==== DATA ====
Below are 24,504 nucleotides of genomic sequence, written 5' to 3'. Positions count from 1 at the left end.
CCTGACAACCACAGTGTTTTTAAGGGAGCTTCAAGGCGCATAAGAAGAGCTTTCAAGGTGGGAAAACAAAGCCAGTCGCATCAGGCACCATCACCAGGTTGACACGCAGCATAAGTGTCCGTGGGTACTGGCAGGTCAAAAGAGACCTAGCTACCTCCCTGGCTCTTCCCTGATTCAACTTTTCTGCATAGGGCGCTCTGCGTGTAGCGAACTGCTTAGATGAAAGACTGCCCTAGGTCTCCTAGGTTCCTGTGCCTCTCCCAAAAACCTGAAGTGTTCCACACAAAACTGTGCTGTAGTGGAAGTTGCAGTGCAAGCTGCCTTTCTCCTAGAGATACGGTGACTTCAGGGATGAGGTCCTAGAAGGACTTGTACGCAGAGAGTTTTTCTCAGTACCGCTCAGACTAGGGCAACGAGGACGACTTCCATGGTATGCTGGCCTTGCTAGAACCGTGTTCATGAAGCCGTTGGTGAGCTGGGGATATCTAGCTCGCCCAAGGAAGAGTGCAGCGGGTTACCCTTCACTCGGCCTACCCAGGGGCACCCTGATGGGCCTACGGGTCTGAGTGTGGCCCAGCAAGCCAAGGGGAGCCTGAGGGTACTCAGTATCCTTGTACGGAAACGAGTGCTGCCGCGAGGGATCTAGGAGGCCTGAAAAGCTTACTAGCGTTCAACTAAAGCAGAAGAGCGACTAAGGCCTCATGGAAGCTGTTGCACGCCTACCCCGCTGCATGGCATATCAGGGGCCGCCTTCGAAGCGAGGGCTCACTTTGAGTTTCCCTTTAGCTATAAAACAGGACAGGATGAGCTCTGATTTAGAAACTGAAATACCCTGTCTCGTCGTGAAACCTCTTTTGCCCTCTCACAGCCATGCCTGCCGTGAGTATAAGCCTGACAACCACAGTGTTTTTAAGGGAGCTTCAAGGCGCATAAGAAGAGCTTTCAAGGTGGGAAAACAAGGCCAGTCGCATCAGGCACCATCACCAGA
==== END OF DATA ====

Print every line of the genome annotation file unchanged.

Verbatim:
Below are 24,504 nucleotides of genomic sequence, written 5' to 3'. Positions count from 1 at the left end.
CCTGACAACCACAGTGTTTTTAAGGGAGCTTCAAGGCGCATAAGAAGAGCTTTCAAGGTGGGAAAACAAAGCCAGTCGCATCAGGCACCATCACCAGGTTGACACGCAGCATAAGTGTCCGTGGGTACTGGCAGGTCAAAAGAGACCTAGCTACCTCCCTGGCTCTTCCCTGATTCAACTTTTCTGCATAGGGCGCTCTGCGTGTAGCGAACTGCTTAGATGAAAGACTGCCCTAGGTCTCCTAGGTTCCTGTGCCTCTCCCAAAAACCTGAAGTGTTCCACACAAAACTGTGCTGTAGTGGAAGTTGCAGTGCAAGCTGCCTTTCTCCTAGAGATACGGTGACTTCAGGGATGAGGTCCTAGAAGGACTTGTACGCAGAGAGTTTTTCTCAGTACCGCTCAGACTAGGGCAACGAGGACGACTTCCATGGTATGCTGGCCTTGCTAGAACCGTGTTCATGAAGCCGTTGGTGAGCTGGGGATATCTAGCTCGCCCAAGGAAGAGTGCAGCGGGTTACCCTTCACTCGGCCTACCCAGGGGCACCCTGATGGGCCTACGGGTCTGAGTGTGGCCCAGCAAGCCAAGGGGAGCCTGAGGGTACTCAGTATCCTTGTACGGAAACGAGTGCTGCCGCGAGGGATCTAGGAGGCCTGAAAAGCTTACTAGCGTTCAACTAAAGCAGAAGAGCGACTAAGGCCTCATGGAAGCTGTTGCACGCCTACCCCGCTGCATGGCATATCAGGGGCCGCCTTCGAAGCGAGGGCTCACTTTGAGTTTCCCTTTAGCTATAAAACAGGACAGGATGAGCTCTGATTTAGAAACTGAAATACCCTGTCTCGTCGTGAAACCTCTTTTGCCCTCTCACAGCCATGCCTGCCGTGAGTATAAGCCTGACAACCACAGTGTTTTTAAGGGAGCTTCAAGGCGCATAAGAAGAGCTTTCAAGGTGGGAAAACAAGGCCAGTCGCATCAGGCACCATCACCAGA